These two examples not only show the potential cost of a breach, they also demonstrate another quality that reaches across many of the violations to date – the fact that many of the biggest healthcare and HIPAA breaches are caused by unencrypted data and local storage of PHI. As technology providers offer services to manage this type of data, the onus to meet HIPAA regulations is more frequently falling on their shoulders. The upside to this is that, with some forethought, SaaS and EHR providers have the opportunity to make their cloud services even more HIPAA ready than their customers’ on-premise solutions.
Guest post by Darren Leroux, senior director of product marketing, WinMagic.
Gone are the days where all personal health information solely lived in giant filing cabinets behind a receptionist’s desk or in the administrative office of a hospital. Today, patient data resides everywhere – desktops, laptops, smartphones, tablets and USB drives. Understandably so – given the rise of mobile computing and bring-your-own-device (BYOD) policies in healthcare, the once straightforward process of protecting patient’s personal health information has since evolved into a complex and overwhelming undertaking.
Just the Facts
According to a recent study, 81 percent of healthcare organizations are now allowing employees and medical staff to use their personal laptops and mobile devices to connect to provider networks or access company email. Interestingly enough, the same study found that of that 81 percent of healthcare institutions enabling a BYOD strategy, 54 percent did not believe that those devices were secure enough in the workplace; 65 percent of data breaches reported to the Ponemon Institute occurred on laptops and mobile devices over the last five years — it’s no wonder that more than half of those surveyed aren’t confident in the security of their devices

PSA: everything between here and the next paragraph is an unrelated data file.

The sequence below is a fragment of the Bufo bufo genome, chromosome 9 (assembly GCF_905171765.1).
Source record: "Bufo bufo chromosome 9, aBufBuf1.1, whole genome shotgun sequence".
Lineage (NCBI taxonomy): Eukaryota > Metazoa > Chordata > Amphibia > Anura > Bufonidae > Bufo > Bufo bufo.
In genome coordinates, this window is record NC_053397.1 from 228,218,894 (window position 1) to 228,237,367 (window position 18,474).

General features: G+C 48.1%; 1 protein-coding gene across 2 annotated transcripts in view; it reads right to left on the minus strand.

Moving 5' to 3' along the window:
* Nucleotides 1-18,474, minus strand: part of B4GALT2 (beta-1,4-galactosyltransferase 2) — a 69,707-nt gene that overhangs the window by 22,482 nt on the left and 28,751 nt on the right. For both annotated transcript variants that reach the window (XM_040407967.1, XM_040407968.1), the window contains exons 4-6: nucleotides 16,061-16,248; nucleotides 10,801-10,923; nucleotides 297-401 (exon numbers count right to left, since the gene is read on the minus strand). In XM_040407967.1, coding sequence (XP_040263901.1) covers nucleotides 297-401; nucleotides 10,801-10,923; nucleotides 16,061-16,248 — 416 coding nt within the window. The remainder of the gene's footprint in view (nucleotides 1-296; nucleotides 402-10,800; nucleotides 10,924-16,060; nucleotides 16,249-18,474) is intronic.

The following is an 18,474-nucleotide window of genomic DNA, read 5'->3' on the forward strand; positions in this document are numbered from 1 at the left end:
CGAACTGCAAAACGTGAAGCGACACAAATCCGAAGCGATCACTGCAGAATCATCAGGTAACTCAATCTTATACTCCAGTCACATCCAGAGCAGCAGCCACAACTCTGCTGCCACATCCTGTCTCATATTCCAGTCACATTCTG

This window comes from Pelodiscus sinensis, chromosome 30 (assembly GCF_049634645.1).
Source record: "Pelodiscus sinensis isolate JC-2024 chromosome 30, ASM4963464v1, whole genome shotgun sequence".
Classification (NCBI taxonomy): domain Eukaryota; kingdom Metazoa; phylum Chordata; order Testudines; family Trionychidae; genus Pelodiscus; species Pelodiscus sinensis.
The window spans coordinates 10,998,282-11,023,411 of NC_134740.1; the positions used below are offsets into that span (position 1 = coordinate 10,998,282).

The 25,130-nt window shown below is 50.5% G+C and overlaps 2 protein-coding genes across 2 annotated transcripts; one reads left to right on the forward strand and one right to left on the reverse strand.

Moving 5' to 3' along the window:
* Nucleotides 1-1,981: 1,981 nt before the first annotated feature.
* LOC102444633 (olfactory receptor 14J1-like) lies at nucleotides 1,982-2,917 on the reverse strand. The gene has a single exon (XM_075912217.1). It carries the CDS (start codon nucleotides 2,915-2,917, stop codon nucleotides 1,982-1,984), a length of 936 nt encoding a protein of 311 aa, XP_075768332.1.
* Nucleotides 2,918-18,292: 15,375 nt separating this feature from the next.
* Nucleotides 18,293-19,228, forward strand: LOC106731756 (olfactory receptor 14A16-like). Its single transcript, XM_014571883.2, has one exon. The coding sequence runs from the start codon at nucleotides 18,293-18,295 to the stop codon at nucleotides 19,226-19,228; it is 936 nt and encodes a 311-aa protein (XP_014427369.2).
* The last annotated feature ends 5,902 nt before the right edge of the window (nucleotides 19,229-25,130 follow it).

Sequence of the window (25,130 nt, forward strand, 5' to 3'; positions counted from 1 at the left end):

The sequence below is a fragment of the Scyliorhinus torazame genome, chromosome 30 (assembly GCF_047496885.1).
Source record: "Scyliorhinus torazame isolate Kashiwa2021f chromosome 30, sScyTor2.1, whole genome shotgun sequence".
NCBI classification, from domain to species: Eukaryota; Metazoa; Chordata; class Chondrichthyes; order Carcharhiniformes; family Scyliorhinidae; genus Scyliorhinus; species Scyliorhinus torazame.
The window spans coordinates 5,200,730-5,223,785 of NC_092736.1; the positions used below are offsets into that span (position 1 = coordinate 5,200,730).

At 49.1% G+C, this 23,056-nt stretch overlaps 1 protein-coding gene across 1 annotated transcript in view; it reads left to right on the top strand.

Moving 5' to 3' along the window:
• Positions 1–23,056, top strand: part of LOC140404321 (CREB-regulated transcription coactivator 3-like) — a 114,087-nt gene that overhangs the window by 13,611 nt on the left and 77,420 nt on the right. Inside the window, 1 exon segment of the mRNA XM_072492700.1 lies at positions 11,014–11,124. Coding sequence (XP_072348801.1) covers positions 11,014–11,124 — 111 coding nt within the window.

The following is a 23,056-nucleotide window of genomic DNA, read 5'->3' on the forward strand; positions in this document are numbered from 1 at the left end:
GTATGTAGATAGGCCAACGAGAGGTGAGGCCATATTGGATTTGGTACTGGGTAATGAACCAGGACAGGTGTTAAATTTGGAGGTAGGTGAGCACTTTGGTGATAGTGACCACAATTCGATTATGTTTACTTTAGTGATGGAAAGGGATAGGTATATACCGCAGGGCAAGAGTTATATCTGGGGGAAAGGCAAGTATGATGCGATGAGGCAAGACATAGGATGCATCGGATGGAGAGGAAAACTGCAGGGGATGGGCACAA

When we refer to personal health information at risk, we’re not just talking about historical health records – the potential for a data breach casts a much wider net, including patient billing information, clinical trial data and even employee information like payroll numbers. With so much sensitive, unprotected data up for grabs, we’re inclined to ask ourselves – how? How is this significant rise in healthcare data breaches even possible, and how do we stop this from continuing?
Below are the top three gaping security holes in remote healthcare data practices that are answering our question of how is this rise in breaches in possible:
With the mandate of electronic health records (EHR) across the nation, hospitals and physicians are researching, evaluating and purchasing EHR Systems. These systems range in price from affordable with minimal investment to the Rolls Royce version.
Many hospitals are investing large capital dollars for EHR programs. Hospitals must choose a vendor that will meet the organization’s needs. Physicians may choose systems that are more narrowly focussed to the needs of their offices and their specialization. In other words, interoperability may be addressed for hospital EHR systems with their more diverse internal users and may not be a major consideration for a non-network physician. Even with anEHR system in place, they do not necessarily make information sharing easier since many of them do not have interoperability outside of their networks.